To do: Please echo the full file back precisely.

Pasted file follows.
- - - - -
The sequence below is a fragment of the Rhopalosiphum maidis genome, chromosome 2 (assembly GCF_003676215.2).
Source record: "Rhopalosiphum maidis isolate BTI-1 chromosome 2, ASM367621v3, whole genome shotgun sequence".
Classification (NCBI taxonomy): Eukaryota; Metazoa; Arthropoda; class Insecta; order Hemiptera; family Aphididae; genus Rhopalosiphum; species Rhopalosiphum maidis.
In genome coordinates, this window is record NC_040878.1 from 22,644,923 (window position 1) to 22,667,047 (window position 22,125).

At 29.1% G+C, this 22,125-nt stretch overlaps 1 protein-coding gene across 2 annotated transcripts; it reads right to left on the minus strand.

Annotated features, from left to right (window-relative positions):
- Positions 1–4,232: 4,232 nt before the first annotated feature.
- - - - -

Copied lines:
The sequence below is a fragment of the Rhopalosiphum maidis genome, chromosome 2 (assembly GCF_003676215.2).
Source record: "Rhopalosiphum maidis isolate BTI-1 chromosome 2, ASM367621v3, whole genome shotgun sequence".
Classification (NCBI taxonomy): Eukaryota; Metazoa; Arthropoda; class Insecta; order Hemiptera; family Aphididae; genus Rhopalosiphum; species Rhopalosiphum maidis.
In genome coordinates, this window is record NC_040878.1 from 22,644,923 (window position 1) to 22,667,047 (window position 22,125).

At 29.1% G+C, this 22,125-nt stretch overlaps 1 protein-coding gene across 2 annotated transcripts; it reads right to left on the minus strand.

Annotated features, from left to right (window-relative positions):
- Positions 1–4,232: 4,232 nt before the first annotated feature.